Cake Boards & Fondant

Decorating By Aliaswoman Updated 10 Jun 2009 , 4:42am by __Jamie__

Aliaswoman Posted 9 Jun 2009 , 9:22pm
post #1 of 8

I am fairly new to cake decorating. I buy the Wilton brand cake boards..I usually make an 8 inch cake so I buy the 8 inch cake boards. As we all know, when covering a cake with fondant the board has the to be the same size as the cake...but for some reason my cake board is always slightly bigger which is quite annoying when doing simple borders like a ribbon...the cake board sticks out. Has anyone experienced this problem; is this normal? If so, what do you do? Is Wilton not making their cake boards true to size and should I go with another brand? Is my cake shrinking when baking (I should add that my 8 inch pans are by Wilton too)? Any advice would be great.

7 replies
maudabom Posted 9 Jun 2009 , 9:30pm
post #2 of 8

I had no idea the board is supposed to be the same size as the cake. I just use a pizza cutter and go around the cake to cut the excess fondant off. I never use pre-size boards. I use foam core (I think it's used for science fair displays), it's sturdier than the cardboards and I can cut it to fit any size I need. I think Wilton purposely makes the boards slightly larger so that you can put a border around the cake without it hanging off the board. As I am a newbie here too, someone may have a better insight!

Texas_Rose Posted 9 Jun 2009 , 9:31pm
post #3 of 8

I cut my own boards out of foamcore. I trace around the cake pan and then cut the board out with a box cutter. That always makes it just the right size to hold the cake, thin layer of buttercream, and then I wrap the fondant under the bottom of the board. You can do them borderless if you want to, because there's no bottom edge or board edge to hide. It helps to set the cake on something smaller in diameter than the cake board (for example when doing an 8" cake I will put it on top of an upside-down 6" pan so that the fondant will hang straight down and I can get my hands under the edge of the cake board).

Aliaswoman Posted 10 Jun 2009 , 2:13am
post #4 of 8

I've never worked with foam core. Where can I get that?

Texas_Rose Posted 10 Jun 2009 , 2:30am
post #5 of 8

Foam core comes from Michaels or Hobby Lobby. It's like posterboard only thicker and greaseproof. It's possible to buy cake boards made from it that are already cut, and then you don't have to wrap it in plastic wrap or foil, but I always wrap the ones from the craft store since they don't come sealed in a package. I bought a good box cutter from Home Depot and I've been using it for about 6 years now. It doesn't work too well to cut foamcore with scissors.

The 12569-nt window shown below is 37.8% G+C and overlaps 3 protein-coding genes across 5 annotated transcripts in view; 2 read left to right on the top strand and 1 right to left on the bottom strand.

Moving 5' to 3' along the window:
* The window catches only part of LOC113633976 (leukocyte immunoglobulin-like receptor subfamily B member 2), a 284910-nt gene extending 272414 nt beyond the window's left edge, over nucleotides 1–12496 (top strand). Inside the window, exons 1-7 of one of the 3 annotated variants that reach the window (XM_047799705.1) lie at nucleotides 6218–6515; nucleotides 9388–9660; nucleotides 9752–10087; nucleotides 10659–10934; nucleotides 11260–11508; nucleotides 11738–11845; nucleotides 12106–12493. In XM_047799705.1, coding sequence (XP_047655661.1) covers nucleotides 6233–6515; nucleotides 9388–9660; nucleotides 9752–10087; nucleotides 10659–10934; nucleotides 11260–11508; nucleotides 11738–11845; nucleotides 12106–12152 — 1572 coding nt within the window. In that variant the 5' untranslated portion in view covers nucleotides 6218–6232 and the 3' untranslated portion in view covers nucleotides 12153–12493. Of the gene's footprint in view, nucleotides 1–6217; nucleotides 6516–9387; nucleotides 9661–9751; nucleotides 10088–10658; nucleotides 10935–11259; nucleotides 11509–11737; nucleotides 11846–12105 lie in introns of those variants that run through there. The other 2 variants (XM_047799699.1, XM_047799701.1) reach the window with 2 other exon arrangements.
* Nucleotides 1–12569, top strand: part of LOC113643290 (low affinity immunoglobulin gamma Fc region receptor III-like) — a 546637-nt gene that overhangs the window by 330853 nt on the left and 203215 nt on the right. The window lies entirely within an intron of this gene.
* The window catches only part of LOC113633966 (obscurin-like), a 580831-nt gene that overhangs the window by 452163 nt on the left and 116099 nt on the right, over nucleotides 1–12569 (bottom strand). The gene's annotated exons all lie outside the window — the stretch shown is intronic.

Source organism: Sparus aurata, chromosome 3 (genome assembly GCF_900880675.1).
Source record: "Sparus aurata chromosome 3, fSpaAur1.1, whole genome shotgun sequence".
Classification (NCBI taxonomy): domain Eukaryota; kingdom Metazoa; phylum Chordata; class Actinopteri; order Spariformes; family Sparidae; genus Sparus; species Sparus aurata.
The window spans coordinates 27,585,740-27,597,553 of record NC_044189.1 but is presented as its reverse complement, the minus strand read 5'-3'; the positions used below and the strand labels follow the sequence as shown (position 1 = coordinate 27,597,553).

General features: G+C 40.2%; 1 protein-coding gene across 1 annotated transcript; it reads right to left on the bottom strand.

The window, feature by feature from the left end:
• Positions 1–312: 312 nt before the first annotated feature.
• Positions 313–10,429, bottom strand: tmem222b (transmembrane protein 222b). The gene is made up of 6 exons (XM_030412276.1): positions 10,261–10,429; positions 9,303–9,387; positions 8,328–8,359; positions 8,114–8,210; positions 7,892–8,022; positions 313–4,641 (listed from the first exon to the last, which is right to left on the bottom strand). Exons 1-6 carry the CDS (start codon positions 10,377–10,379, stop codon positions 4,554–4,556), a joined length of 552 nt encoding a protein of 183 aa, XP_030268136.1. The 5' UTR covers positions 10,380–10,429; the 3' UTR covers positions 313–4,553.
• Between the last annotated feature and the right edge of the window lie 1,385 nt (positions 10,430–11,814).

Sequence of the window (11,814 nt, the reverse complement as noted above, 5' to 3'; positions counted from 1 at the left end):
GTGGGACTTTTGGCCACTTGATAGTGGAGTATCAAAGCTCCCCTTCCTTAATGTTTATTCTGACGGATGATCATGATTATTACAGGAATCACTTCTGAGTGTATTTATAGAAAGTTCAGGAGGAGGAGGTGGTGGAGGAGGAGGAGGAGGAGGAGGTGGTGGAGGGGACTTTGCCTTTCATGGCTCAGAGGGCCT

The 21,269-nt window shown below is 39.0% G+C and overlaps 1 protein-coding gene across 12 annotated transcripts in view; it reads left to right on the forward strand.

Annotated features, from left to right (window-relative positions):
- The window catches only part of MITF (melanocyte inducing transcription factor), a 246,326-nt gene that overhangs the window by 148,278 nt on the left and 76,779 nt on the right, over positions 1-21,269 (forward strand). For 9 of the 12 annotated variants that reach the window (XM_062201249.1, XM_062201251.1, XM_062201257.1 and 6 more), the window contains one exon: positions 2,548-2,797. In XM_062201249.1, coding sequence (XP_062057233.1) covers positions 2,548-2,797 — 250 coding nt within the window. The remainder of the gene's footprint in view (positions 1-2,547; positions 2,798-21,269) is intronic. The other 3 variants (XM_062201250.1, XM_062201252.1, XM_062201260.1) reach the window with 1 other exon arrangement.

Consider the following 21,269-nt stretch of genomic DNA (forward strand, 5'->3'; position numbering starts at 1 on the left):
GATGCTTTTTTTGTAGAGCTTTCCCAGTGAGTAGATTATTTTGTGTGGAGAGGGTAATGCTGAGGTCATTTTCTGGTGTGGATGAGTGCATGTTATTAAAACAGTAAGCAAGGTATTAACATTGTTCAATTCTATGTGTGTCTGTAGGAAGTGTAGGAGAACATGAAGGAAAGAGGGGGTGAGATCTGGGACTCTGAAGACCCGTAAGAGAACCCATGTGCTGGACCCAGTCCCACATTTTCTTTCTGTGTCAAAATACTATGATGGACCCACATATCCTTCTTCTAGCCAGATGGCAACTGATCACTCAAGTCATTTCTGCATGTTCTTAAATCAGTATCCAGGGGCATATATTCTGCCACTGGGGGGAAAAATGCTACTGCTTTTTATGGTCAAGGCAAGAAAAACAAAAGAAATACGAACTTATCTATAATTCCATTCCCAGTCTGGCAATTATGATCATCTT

PinkZiab Posted 10 Jun 2009 , 3:32am
post #6 of 8

I usually use masonite, but either way if the cake is slightly smaller than the board, you just frost the cake flush with the board, so it's all even, and then I smooth my fondant right down over the edge of the board so that you cannot see it.

Rylan Posted 10 Jun 2009 , 3:57am
post #7 of 8

Mines always come off bigger I actually use the board as a guide for the frosting.

__Jamie__ Posted 10 Jun 2009 , 4:42am
post #8 of 8
Quote:
Originally Posted by RylanTy

I actually use the board as a guide for the frosting.




Exactly....

And when I want absolutely no border at all, I put the cake (already on it's own foam core) on top of another piece of foam core that I keep several different diameter sizes of in each pan size.

Put that entire setup on the (new fat daddios turntable OMG I am in love)....and use that as my guide for my bench scraper. Pop that all in the fridge to set up nice and firm....take it out, bend it down a little, slide the spatula underneath, and a perfectly true no border-showing cake comes right off. Don't have to put ribbon or anything. I have yet to leave a cake "unbordered", but you could very well this way.

Basically what you have now is a cake whose icing extends out over the original board...absolutely no board will show through, because it's technically well inside of your icing. icon_smile.gif

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